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Ballet Talk for Dancers

Fear of talking


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Again, Moderator Hat on (we women usually try to keep out of the Men's Forum¬†ūüėȬ† )

Here is an old thread on dance belts (yes, please wear one - for yourself and your classmates' sakes). Have a read, and then please feel free to start a new thread to ask for up to date information.

It's lovely to see the support & confidence for adult male ballet students - all strength to you!


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Hi folks! As we like to keep threads focused on specific topics, rather than becoming general chat, I've moved the posts on this thread about dance belts to a new topic "Dance Belts" in this forum, so we can keep the discussion in this thread focused on adult male ballet students talking to friends & family about learning ballet. Let's keep this thread focused on ideas for dealing with the gendered stereotypes we know you can sometimes face!

Dance Belts thread here: 


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Regarding stereotypes, there’s no question that male-identifying individuals who exhibit feminine mannerisms or who are non-hetero (or both) can be found within the broad ranks of the ballet community (including artistic directors, choreographers, patrons and balletomanes).  While this is true of all human activities like sports, in the arts it can be easier to find acceptance when one’s gender identity is not heteronormative.  The academic literature suggests that non-heteronormative males are over represented disproportionately in ballet as compared to estimates of their natural occurence in the general population throughout human history.  It is tough to have hard, evidence-based research on the topic since surveys aren’t ethical or respecting of personal privacy regarding who you love (males or females or non-binary) nowadays in many countries.  The fact of human behavior is that it is not (always) possible to know accurately a person’s sexual orientation through visual clues alone.  Some effeminate men are straight and some straight presenting men are gay; you simply cannot tell a book from its cover.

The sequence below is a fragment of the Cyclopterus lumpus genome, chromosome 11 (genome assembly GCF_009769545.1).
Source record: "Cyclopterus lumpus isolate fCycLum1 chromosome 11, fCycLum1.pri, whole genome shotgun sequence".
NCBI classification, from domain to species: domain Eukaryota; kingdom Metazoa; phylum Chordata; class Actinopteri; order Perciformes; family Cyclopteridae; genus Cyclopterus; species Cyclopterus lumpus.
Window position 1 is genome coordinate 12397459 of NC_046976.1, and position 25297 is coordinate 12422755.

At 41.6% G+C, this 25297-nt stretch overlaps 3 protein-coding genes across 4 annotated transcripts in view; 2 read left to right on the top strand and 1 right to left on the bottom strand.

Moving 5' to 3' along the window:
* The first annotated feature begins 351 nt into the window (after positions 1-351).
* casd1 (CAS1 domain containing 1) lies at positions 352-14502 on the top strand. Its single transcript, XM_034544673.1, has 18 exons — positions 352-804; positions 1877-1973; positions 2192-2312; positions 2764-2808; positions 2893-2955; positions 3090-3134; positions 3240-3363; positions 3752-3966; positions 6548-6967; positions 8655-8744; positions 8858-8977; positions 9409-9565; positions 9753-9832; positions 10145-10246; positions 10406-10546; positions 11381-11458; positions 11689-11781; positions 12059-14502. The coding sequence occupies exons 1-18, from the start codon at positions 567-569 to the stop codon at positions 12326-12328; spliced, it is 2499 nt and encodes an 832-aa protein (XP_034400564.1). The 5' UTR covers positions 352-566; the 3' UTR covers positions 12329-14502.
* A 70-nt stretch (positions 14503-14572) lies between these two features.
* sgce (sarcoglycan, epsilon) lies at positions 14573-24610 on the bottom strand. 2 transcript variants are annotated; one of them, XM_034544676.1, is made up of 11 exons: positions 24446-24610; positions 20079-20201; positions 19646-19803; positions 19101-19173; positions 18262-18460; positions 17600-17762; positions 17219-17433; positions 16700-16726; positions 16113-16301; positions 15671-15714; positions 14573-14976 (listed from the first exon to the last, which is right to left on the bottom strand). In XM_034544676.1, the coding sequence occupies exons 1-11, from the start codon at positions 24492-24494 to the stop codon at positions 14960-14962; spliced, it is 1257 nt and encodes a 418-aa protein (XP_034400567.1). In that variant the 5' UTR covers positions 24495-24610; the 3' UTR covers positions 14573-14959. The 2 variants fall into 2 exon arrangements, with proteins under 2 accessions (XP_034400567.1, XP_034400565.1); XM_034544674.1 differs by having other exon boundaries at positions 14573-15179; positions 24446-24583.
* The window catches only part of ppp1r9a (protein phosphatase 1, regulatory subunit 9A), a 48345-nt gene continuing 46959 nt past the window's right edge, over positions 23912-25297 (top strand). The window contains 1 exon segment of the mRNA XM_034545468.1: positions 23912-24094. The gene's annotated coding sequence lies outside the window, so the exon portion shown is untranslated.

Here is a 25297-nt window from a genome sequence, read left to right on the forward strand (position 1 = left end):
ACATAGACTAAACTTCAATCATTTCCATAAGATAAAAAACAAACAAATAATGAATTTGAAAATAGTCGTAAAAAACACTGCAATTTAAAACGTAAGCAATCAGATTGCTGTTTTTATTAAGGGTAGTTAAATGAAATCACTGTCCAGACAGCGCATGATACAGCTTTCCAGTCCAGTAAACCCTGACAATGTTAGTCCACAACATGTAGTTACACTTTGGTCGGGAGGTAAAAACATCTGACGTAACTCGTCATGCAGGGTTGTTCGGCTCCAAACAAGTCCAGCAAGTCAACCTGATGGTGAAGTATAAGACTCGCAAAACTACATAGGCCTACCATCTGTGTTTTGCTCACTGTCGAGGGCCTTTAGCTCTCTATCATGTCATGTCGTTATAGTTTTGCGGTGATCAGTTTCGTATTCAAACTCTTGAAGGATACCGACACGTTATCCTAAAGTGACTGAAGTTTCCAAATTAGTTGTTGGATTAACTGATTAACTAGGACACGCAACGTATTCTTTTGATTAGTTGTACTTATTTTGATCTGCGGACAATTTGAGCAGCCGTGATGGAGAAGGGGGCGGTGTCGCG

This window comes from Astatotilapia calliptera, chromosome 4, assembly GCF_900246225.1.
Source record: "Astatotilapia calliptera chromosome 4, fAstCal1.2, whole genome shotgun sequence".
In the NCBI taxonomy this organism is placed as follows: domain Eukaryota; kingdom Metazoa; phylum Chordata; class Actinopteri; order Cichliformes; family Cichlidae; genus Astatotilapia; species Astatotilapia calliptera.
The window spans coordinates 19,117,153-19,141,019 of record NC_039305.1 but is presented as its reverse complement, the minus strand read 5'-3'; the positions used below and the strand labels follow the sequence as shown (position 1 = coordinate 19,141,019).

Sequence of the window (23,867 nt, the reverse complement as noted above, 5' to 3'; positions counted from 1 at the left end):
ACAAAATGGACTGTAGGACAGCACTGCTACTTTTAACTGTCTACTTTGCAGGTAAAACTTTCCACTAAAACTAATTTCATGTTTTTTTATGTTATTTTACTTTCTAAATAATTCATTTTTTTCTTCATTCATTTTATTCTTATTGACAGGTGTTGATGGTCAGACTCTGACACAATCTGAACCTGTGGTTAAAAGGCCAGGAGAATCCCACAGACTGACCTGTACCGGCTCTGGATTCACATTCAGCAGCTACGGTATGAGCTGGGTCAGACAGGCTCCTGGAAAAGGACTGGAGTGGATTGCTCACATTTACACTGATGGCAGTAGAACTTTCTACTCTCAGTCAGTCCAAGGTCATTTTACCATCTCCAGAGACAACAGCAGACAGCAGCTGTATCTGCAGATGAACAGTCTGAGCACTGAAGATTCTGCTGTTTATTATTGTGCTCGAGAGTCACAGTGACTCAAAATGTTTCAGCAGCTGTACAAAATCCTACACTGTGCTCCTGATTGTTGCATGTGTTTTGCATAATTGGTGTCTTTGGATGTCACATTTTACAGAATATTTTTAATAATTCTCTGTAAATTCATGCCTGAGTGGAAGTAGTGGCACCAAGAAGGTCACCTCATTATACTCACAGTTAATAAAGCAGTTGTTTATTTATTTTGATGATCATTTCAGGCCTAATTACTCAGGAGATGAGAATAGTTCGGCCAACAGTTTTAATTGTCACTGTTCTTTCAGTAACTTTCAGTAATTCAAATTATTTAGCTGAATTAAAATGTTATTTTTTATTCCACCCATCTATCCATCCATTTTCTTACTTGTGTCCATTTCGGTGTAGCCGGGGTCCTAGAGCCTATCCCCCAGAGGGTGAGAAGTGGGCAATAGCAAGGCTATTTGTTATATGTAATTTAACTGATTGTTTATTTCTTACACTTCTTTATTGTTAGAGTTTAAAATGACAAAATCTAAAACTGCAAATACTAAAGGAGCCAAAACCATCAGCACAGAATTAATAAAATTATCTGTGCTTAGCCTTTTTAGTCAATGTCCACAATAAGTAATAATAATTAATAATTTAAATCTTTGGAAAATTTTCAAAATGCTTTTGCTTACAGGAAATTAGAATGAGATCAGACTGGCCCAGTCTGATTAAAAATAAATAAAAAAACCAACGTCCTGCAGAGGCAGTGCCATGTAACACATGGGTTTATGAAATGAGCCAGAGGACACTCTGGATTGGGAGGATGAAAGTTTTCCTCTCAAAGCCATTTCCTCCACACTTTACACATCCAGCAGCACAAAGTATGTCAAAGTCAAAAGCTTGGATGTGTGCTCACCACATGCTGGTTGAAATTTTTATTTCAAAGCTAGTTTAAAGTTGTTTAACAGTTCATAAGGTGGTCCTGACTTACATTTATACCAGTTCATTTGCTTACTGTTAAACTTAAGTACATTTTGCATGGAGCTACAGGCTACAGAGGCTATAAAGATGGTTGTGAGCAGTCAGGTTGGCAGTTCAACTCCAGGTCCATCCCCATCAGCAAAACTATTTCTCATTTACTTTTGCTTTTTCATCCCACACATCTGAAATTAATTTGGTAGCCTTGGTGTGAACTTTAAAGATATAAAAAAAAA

Because men wearing tights performing on stage (especially in white, grey and light hued colors under bright stage lights) expose¬†their lower torso, both anteriorally and posterially, so their line and extension is obvious and unobscured, some non-dancing males can feel¬†embarrassed or uncomfortable about such an overtly,¬†immodest and anatomy-revealing¬†appearance or display ‚Äėdown there‚Äô front and back, especially I suppose if they feel inadequate themselves. ¬†(In the USA,¬†it is the same puritanical objection and detestation for¬†swim¬†suits for male swimmers, divers and water polo players in the cut and style of¬†Speedo¬†briefs;¬†but much less so in Australia, where Speedo was started, and in Europe. ¬†So it‚Äôs¬†an attitudinal¬†hangup for many (conservative) ‚Äėmericans when confronted with tights-covered outlines of groins and butts.)

Then there is homophobia with the¬†associated bullying, as experienced by many young male students especially in conservative communities but less so in cosmopolitan places like NYC for example. ¬†Small-minded folks lacking worldly knowledge haven‚Äôt had the benefits of good education so can harbor narrow, distorted views and ignorance-based prejudices, some not all. ¬†So it can be quite¬†natural I think to be reserved and concerned about whom you reveal your love of ballet dancing to, especially if you are still in your twenties. ¬†You are bound to gain confidence as you mature and learn more about the ways of the world in your country and region of birth, and beyond. ¬†So there is hope to be positive about. ¬†Coming to this forum is a supportive step¬†towards liberation and freedom from social tyranny, which is what you are learning to confront and¬†mentally process and behaviorally deal and contend with¬†as you pursue ‚Äėunmanly‚Äô ballet LOL, the sole male in a culturally female¬†space,¬†at the amateur level, generally speaking.